In an effort to keep DHS.gov current, the archive contains content from a previous administration or is otherwise outdated.
From CNN, on a weakened Ida:
The killing of 13 people by a Muslim psychiatrist at an American army base must not lead to the victimisation of Muslim Americans, the US secretary of homeland security has said.
On a visit to the capital, Janet Napolitano said grassroots efforts were vital to preserving relations between Muslim Americans and the wider community after Friday's shootings at Fort Hood in Texas.
"We object to, and do not believe, that anti-Muslim sentiment should emanate from this," she said. "This was an individual who does not represent the Muslim faith."
Describing the killings as "a terrible tragedy", Ms Napolitano said a civil rights and civil liberties directorate in her department aimed to "prevent everybody being painted with a broad brush"."That work is ongoing and is part and parcel of how we view security," she said. "One of the things we'll do is make sure that we're reaching out to the state and local authorities within the US, because they often have better outreach to members of the Muslim community than we do." Ms Napolitano was speaking to female students at Zayed University, and took part in a private question-and-answer session with them.
Hurricane Ida weakened to a tropical storm Monday morning as it neared the U.S. Gulf Coast, where it could come ashore in the next 24 hours.
Ida's top winds fell to 70 mph (110 kph), the National Hurricane Center said in its 10 a.m. ET update.
Coastal communities between Grand Isle, Louisiana, and the Aucilla River in Florida are under a tropical storm warning.
Ida is expected to dump up to eight inches of rain in some parts of the affected area. It will begin drenching the area hours before its expected landfall Tuesday morning.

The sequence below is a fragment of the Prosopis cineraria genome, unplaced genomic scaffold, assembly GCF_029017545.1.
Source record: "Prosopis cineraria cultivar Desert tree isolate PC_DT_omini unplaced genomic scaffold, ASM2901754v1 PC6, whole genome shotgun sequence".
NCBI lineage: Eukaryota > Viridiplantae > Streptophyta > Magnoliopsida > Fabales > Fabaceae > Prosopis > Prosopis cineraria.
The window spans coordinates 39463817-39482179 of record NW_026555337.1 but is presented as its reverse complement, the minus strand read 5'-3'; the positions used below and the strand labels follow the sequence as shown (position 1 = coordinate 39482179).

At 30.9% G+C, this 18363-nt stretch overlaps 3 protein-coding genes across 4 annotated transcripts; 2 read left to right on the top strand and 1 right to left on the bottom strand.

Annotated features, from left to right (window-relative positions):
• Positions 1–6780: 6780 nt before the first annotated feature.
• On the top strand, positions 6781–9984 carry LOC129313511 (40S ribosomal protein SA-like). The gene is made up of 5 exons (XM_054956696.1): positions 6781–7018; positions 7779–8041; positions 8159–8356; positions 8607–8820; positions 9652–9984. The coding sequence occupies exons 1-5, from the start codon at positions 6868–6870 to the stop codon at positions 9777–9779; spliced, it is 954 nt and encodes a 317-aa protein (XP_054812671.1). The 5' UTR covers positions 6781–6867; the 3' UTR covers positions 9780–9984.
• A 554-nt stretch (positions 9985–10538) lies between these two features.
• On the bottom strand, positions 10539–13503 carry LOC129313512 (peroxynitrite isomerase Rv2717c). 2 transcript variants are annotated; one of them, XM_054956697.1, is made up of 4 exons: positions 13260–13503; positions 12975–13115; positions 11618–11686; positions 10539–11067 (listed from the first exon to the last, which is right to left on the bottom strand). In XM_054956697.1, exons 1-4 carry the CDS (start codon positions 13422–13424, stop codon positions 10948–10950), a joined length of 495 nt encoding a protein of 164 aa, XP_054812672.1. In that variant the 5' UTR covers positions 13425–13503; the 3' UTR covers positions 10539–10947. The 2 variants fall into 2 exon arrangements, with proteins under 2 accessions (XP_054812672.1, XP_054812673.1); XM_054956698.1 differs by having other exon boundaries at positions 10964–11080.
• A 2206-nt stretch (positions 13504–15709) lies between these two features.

The hurricane center also warned of "large and destructive waves" caused by the storm, as it heads northwest near 16 mph (26 kph).
From the Associated Press, on a new cutter for the Coast Guard:
The U.S. Coast Guard has taken delivery of the second in a new class of
cutters built by Northrop Grumman Corp.
The first was delivered in May 2008; the latest, Friday, at the company's
Pascagoula shipyard. Eight Legend-class cutters are planned.
Bob Merchent, Northrop's vice president of surface combatants and U.S. Coast
Guard programs, called the cutters flagships of the Coast Guard fleet.
While the Waesche is only the second in her class, Merchent said she's "far
ahead" of her predecessor, the Bertholf, in fit, finish and mission
The ship, which includes two aircraft hangars and a flight deck capable of
handling rotary wing and manned and unmanned aircraft, can accommodate a crew of up to 148.
Commissioning is planned for May.
9 AM EST
U.S. Customs and Border Protection (CBP) officials will conduct a demonstration of CBP’s Advanced Concept Technology Demonstrator vessel
Comachee Cove Yacht Harbor
3070 Harbor Drive
10 AM CST
Science and Technology Directorate and Army Corps of Engineers officials will demonstrate the latest Portable Lightweight Ubiquitous Gasket (PLUG) concepts for closing levee breaches
U.S. Department of Agriculture’s Agriculture Research Service
Hydraulic Engineering Research Unit
9501 W Lakeview Rd
Acting Under Secretary for Intelligence and Analysis Bart R. Johnson will deliver remarks about the homeland security intelligence role and information sharing with state, local and tribal governments through fusion centers at the National Homeland Defense Foundation’s Symposium VII
Broadmoor (Boeing Conference) Hall
Colorado Springs, Colo.
St. Augustine, Fla.